Good thing you have those nice new shoes for technical trails; I was out on the SHT this past weekend and was reminded how technical some of the early parts of the 50/middle parts of the 100 are!


PiccolaPineCone said...

1. so interesting and timely (at least for me) this post about % differences... I have been asking myself (for professional reasons) if % difference is the best way to evaluate differences between groups bc I have the problem in my data that as the numbers get larger the % differences btwn groups get larger (as is the case in your dataset) even though i don't think (for other reasons too long to go into here) the larger sets of numbers are any more "different" than the smaller set of numbers. my working theory is that larger numbers are just inherently noisier (though i don't think that applies in your case)

2. hypermobility in hip sounds way less scary than bone in calf.

sea legs girl said...

PPC--- oh my gosh! We are cosmically connected. As I was at step class of all places I kept thinking about how if I used the larger womens' time number as the denominator, it would somewhat correct the problem, but I think what one needs to is to multiple by "difference of the two constant" so the values with bigger differences don't appear bigger than they are. (as in this case). If one uses the larger number as the denominator, the percentages are uniformly smaller, but one avoids the false inflation of the percentage difference in larger differences. As you can tell, I thought a bit about this, but this is where I will stop since I really have no clue what I'm talking about. Good luck :0)

sea legs girl said...

Yeah Alicia, I think men have a much higher chance of "falling apart". Plus men who are not well-enough trained are willing to start these ultras, whereas most women would NOT start unless they were trained enough.

I've been looking at pictures of the Superior course and I have worked lots of roots, jump roping, stair stepping and hopping over creak crossings into my runs. Not quite the same as practicing the course, but it will have to do! It is fun!

Well, with Zofran, from what I understand, hyponatremia causes nausea. Certainly that is not the only cause of nausea, but I would think it ranks highly up there in ultras. I have not data on this though...

sea legs girl said...

Rebe, ah good to hear it wasn't a word just our little town made up. I acutally looked it up and read "no one under 40 knows this word" hehe. Unless you are over 40, I guess we are just from backwards towns!

Olga said...

I think the reason the rumor about women being almost equal to me in ultras floating around due to SOME women (a.k.a. Ann Trason and Ellie) being some damn good, and some men being so damn dumb and go out fats and fall apart, then those handful of women end up being close to the front. And we notice it and talk it up a lot. Couple more things: women are better at patience/pacing, at planning, and an enduring pain/mental toughness. However, technically, that does NOT make up for pure muscle/genetic advantages men have.
Now, about that whole leg thing. I never thought a pea-sized knot, boned up or not, would cause you lots of problem you seem complain of. But at the same time blaming a hip mobility purely is not fair either. First of, just HOW mobile are you? From those few photos of you doing stretches/yoga I did not see anything extra ordinary or even that awesome. Some 10 years ago, I had a mobility and flexibility of a gymnast (and practiced Bikram 7 days a week on top of those 100mpw), and while there was someone who said the same thing to me, those were my best years. I also subscribe to idea that mobile/flexible (not EXTRA) joints allow for a wider gait naturally, what covers more distance (always remember amazing race at NYC marathon some 12-13 years ago televised and an African woman, tall and lanky, and a Russian short one, run in Central park side by side with the same length of step). Then, of course, we all come to that whole discussion about center of gravity needing to be under the I retrieve my motion of discussion. However, while I do believe in strengthening the hips and other joints (weight room all the way!!!), my question, again: how mobile ARE you?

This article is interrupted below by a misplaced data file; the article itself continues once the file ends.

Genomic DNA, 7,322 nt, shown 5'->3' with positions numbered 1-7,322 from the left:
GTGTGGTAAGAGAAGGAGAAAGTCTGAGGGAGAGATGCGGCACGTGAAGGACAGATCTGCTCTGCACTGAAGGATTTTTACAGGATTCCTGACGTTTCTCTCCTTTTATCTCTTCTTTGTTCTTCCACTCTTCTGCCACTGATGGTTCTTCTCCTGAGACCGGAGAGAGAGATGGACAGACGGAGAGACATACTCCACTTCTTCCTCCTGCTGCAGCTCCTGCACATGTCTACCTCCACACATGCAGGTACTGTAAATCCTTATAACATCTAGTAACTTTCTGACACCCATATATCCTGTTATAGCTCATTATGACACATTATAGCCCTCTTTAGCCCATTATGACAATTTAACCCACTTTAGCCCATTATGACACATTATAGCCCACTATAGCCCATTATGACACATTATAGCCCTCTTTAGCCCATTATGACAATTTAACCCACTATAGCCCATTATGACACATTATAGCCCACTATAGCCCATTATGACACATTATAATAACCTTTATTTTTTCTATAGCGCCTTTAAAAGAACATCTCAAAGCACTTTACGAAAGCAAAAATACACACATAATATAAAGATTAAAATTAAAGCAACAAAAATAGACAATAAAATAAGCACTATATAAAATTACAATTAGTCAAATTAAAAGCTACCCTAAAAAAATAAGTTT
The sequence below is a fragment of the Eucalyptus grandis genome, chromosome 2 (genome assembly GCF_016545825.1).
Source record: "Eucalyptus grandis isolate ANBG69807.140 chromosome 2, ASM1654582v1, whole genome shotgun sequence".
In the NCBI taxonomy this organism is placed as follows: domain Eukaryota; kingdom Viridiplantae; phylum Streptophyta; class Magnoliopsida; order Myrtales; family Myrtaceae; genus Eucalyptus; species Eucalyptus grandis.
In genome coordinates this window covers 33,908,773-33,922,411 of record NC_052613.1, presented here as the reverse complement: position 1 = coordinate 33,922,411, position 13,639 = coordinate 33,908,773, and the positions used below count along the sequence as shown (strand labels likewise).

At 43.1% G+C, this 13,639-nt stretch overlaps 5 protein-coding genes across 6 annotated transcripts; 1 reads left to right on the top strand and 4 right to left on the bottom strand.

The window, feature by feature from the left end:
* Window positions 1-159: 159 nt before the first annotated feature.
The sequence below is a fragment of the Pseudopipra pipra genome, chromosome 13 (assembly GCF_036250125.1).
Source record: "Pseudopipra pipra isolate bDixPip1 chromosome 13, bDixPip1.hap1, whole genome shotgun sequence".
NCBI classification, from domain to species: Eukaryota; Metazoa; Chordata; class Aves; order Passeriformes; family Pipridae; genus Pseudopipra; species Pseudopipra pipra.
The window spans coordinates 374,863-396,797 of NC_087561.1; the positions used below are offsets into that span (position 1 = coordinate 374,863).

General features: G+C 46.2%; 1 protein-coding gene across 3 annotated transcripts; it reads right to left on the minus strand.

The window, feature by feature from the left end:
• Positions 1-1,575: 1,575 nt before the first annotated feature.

sea legs girl said...

Olga- from the waist up I am super mobile-- I can almost 100% bend over backwards. I can also easily do all of those moves where you wrap and contort arms around the body, etc. I get a lot of looks at our local yoga classes. But my legs are stiff like nobody's business. That whole "lock the knee" thing is nearly impossible for me. And I can't even get close to doing supta vajrasana because my ankles also refuse to bend. So it is super hard for me to kneel and sit on my feet--- even for the breathing postures at the end of Bikram: they hurt like hell because I am so stiff in my legs. Of course it can all be chalked up to years of running, but the problem is my SI joint and lower back are super mobile, or so it seems.

Olga said...

I don't buy that. I can bend over backwards (still), I also have no problems doing what you described as impossible for you. I just can't kick out right now either leg: one had torn hammy and scar tissue/shortened, one has strained hammy and sciatica locked in it (fresh injury, that one was still kicking). Anyway, mobile SI joint as a mean of a hip pain...may be, possible? What are you strengthening?

Olga said...

I'd rather look into extra tight legs, not locking knee (WHY?), stuck small feet bone joints (navicular?) and trace from there up?

sea legs girl said...

Olga- I love getting your opinion on this. I am quite confused myself. There is however no doubt that my symptoms appeared after I started practicing Bikram. But now not being able to practice yoga is really, really tough for me! I love it almost as much as running... Anyway, my strengthening involves lying on my back and lifting my bodyweight to my shoulders with one heal at a time-- stretched out leg. It is super hard. And it hurts incredibly when I do it with the right leg.

Olga said...

Heal? As in Heel? As in for iliopsoas strength? All the way to the shoulder one leg at a time? I gotta see that...I have to go help move my girlfriend, but lets talk!

sea legs girl said...

Olga- yes "heal" as in "heel"; dang it old habits die hard. I never learned to spell that one. Dyslexia variant + too many foreign languages = poor speller, at least in my case. Go move your GF :0).

Karen said...

I took a lot of Zofran during chemotherapy treatments, interesting to hear people use it in races.